LIHU’E — More than 350 residents and visitors converged on the main stage at Kukui Grove Center Friday night to pay tribute to a man and members of his orchestra who have preserved big-band-era music for more than a half century.
Dickie Hamada and The Starlighters recently lost their founder and leader, as Dickie Hamada passed away earlier this month.
Crowds of people, mostly older folks, usually gather for nighttime shows on every third Friday of the month, because the big-band music made popular by the likes of Glenn Miller, Harry James and Artie Shaw, and the moving ballads of the 1960s, bring them back to their heyday.
But the crowd numbers swelled Friday night, and nearly all of the audience members stayed during the duration of the 90-minute event, held in honor of Hamada.
His brother, Danny Hamada, 67, of Waimea, who helped his brother start the band in the 1950s, promised Dickie Hamada’s legacy will live on.
“I promised him before he died that I would play this music until my last breath,” said Danny Hamada after the show. “We will continue.”
As a final salute, Danny Hamada performed a saxophone solo to one of his brother’s favorite songs, “My Way.” He drew a prolonged standing ovation when he finished.
Renditions of olds songs by singers Helen Ariola and Shannon Link also delighted the crowd.
Master of ceremonies and lead singer, Ray Domingo, wearing a lei and dapper in a black sequin shirt, dark slacks and shoes, heaped praise on Danny Hamada and his brother for their music.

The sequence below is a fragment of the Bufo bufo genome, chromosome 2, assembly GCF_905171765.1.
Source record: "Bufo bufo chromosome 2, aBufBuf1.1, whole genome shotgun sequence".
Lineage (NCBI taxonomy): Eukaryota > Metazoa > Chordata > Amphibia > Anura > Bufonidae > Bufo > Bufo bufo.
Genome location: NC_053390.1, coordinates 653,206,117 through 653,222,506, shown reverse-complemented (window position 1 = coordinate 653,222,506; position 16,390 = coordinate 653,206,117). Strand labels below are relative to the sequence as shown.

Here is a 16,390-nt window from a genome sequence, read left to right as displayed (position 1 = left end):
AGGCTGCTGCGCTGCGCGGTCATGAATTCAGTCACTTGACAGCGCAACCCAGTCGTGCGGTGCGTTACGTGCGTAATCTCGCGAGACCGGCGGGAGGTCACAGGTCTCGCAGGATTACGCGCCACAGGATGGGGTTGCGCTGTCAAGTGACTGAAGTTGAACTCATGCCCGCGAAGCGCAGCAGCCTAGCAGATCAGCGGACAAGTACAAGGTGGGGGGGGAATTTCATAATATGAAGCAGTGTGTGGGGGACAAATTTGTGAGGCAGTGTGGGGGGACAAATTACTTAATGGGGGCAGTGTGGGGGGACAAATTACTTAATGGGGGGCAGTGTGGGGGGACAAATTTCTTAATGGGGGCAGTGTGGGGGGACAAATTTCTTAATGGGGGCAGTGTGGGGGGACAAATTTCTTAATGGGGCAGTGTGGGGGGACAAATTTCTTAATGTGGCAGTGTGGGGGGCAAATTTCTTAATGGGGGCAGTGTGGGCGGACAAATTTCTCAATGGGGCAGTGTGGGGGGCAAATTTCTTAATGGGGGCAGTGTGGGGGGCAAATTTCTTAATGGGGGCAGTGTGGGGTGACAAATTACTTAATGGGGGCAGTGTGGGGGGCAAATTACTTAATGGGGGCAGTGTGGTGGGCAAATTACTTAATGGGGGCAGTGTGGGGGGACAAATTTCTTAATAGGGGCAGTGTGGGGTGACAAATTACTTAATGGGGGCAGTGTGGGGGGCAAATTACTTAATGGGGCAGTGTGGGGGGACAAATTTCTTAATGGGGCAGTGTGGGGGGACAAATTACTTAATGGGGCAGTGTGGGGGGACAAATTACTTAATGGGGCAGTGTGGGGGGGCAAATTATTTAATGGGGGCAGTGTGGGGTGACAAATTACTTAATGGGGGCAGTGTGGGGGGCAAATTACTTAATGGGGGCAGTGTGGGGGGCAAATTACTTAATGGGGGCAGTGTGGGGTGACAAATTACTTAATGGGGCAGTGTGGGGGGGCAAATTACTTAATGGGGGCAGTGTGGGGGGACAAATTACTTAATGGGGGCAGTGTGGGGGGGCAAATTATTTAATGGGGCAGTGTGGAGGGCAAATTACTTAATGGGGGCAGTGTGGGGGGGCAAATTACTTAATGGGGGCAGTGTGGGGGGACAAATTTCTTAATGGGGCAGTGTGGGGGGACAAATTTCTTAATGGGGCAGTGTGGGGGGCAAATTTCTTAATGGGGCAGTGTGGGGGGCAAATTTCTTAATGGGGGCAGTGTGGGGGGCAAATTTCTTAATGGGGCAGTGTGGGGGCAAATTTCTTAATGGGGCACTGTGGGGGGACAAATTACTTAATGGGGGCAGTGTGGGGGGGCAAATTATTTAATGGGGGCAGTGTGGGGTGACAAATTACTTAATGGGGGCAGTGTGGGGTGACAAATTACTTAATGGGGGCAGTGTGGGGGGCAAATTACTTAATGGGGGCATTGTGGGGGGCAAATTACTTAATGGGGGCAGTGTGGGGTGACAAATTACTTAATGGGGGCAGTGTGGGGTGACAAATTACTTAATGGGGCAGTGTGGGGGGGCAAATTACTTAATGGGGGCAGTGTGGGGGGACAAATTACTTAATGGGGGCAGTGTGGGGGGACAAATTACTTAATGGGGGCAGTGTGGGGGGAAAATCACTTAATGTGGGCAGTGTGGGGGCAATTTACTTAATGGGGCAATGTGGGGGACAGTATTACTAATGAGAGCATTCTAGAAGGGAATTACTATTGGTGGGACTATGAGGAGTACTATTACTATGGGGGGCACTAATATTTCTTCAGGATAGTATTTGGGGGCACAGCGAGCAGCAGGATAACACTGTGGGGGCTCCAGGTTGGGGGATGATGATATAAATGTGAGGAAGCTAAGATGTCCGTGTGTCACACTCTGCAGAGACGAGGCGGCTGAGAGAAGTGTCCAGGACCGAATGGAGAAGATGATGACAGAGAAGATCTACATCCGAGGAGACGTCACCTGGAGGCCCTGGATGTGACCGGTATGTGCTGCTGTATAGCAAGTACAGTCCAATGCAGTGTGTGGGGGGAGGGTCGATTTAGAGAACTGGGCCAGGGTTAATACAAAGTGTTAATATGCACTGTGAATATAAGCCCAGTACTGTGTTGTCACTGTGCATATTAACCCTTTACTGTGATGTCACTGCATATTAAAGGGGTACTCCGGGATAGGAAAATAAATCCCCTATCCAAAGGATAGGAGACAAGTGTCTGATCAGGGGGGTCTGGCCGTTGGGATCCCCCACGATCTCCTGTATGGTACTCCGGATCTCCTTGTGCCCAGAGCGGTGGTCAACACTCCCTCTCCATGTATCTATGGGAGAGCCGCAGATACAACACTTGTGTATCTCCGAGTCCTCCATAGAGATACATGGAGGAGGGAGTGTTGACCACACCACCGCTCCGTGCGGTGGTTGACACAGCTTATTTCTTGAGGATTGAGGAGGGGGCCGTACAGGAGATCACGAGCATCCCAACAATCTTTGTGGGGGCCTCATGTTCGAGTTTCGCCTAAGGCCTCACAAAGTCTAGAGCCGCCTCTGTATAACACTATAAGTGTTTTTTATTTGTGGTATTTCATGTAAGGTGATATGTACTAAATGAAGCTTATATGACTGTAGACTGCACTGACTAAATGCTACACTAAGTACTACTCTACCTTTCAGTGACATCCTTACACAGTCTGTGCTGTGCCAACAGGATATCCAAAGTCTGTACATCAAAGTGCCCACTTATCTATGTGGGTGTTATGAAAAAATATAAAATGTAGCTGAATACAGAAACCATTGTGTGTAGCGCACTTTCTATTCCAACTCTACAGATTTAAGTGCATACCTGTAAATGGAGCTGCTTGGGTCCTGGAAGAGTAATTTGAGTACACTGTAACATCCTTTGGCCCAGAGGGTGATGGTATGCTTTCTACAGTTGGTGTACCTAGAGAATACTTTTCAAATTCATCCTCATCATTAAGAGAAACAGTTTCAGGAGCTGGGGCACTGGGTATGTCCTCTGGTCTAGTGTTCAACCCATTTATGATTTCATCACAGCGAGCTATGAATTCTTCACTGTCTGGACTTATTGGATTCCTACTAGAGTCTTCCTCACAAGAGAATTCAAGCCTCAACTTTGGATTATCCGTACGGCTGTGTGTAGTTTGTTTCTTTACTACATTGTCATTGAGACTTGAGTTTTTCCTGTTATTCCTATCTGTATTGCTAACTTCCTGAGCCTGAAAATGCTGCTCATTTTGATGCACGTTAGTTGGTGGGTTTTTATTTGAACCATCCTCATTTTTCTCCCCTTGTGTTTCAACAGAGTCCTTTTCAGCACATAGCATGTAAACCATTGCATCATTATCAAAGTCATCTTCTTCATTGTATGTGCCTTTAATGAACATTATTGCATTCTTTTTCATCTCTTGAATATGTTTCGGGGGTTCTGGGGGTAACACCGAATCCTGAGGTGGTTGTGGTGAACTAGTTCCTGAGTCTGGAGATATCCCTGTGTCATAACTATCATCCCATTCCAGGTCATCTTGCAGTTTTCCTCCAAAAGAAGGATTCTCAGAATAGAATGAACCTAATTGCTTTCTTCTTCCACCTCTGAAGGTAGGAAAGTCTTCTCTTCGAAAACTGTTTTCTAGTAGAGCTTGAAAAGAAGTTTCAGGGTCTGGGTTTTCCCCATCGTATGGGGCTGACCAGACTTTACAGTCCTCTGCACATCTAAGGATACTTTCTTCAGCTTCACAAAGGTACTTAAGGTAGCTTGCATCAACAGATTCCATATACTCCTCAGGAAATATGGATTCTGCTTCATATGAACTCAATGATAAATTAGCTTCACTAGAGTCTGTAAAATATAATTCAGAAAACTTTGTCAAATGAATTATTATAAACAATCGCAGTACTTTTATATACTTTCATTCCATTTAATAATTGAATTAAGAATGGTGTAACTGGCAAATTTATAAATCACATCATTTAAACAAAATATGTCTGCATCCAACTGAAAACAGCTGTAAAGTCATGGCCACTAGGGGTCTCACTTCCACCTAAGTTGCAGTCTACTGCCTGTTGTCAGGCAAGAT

Dickie Hamada, a master with a trumpet who played with The Starlighters nearly to the end, was remembered by some audience members for the joy he brought to them when he performed at their school proms and parties on Kaua’i in the mid-1950s and 1960s.
Although other bands popped up on Kaua’i whose members played the same type of music, Hamada was remembered as one who outlasted them all.
Friends and fans said he worked continuously, until his death, to perpetuate the big-band sound, something that is hardly heard elsewhere today outside of high school and college bands and orchestras.
A special video and DVD presentation at Friday’s gathering featured a performance by Dickie Hamada and members of his band, circa 1988.
Supported by a band that included the likes of David Yukimura, a professional entertainer and school band teacher and the brother of JoAnn Yukimura, a former mayor and outspoken member of the Kaua’i County Council, Dickie Hamada sang a ballad that seemingly touched women’s hearts.
Some gently tapped their feet to the beat, periodically closing their eyes and smiling, as if they were trying to recapture the special moment when they first heard the love song.
Nicole Morris, 12, of ‘Oma’o, the granddaughter of Danny Hamada and Leonard Morris, a retired Kaua’i Police Department detective, filmed the presentation, including the video show, for more than a hour.
“This is something that is special to me,” she said modestly. “It’s important.”
Leonard Morris said he has been a fan of Danny and Dickie Hamada for more than half a century, and didn’t want to miss the tribute to Dickie Hamada.